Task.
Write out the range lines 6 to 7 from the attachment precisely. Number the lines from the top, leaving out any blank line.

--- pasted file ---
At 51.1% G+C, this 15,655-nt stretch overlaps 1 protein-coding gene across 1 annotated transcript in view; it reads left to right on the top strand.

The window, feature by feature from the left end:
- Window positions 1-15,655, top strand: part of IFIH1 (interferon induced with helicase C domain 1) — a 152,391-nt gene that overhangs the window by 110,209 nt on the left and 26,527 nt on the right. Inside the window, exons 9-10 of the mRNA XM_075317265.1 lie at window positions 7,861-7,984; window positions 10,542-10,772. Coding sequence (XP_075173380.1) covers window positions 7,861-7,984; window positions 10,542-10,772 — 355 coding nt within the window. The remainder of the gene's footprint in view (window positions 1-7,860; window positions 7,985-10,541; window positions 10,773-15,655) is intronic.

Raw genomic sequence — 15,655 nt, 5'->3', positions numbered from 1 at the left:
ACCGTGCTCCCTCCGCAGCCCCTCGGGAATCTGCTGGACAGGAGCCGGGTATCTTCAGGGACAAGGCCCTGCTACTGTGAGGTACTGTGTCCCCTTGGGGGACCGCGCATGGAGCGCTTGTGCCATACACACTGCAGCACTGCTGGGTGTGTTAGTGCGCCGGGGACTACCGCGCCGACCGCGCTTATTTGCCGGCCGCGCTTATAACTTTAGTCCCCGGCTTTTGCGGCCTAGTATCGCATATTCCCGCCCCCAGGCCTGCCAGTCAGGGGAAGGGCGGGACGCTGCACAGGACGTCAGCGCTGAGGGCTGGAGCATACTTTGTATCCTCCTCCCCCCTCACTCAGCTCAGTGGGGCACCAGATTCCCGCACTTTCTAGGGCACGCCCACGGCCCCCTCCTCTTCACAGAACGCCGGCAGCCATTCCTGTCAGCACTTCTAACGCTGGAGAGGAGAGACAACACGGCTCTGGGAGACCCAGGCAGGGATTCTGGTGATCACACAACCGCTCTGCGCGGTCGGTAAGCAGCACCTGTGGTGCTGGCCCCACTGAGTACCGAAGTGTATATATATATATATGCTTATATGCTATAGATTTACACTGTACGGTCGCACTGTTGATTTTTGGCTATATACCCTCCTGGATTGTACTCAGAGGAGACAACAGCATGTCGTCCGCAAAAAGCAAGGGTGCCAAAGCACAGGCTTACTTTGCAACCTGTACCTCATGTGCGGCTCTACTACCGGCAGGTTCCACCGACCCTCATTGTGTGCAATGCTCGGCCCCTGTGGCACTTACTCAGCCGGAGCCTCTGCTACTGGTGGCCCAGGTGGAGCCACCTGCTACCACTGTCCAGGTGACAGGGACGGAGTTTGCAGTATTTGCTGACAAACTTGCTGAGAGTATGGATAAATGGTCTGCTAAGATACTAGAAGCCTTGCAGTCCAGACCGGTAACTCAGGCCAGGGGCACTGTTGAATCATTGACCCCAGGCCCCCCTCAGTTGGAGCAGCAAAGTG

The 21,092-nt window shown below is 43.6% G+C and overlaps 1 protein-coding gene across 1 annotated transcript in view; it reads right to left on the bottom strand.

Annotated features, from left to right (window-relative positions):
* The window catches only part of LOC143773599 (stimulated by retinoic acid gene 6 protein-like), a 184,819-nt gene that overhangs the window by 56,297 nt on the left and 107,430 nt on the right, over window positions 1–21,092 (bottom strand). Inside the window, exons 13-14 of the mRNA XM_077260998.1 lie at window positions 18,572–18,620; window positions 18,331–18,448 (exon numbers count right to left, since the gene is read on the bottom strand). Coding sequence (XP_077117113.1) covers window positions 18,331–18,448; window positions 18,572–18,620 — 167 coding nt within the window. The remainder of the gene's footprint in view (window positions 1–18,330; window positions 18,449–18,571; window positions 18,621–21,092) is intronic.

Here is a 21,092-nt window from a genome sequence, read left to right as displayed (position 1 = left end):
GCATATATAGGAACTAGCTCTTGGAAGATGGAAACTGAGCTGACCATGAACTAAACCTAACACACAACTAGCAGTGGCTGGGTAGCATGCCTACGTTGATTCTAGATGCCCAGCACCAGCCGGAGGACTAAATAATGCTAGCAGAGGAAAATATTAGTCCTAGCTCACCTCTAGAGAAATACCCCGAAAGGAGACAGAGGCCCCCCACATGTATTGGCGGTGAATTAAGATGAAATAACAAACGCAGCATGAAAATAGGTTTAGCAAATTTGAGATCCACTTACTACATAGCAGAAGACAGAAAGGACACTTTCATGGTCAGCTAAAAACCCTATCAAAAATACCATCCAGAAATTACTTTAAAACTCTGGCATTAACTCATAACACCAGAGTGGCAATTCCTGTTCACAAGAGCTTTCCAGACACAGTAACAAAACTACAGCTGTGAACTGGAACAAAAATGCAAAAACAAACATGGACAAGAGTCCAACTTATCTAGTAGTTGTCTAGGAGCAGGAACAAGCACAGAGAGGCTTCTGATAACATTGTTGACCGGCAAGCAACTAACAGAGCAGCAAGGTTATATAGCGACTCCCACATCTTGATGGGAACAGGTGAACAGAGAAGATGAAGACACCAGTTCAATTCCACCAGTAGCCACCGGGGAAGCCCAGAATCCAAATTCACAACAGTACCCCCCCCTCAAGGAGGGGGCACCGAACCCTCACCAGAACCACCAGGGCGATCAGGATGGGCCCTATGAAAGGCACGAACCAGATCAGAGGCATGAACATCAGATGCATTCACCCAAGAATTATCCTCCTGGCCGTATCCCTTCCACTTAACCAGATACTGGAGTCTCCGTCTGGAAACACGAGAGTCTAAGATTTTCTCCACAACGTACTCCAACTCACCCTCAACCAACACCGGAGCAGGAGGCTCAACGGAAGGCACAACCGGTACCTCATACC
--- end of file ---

The 21,092-nt window shown below is 43.6% G+C and overlaps 1 protein-coding gene across 1 annotated transcript in view; it reads right to left on the bottom strand.

Annotated features, from left to right (window-relative positions):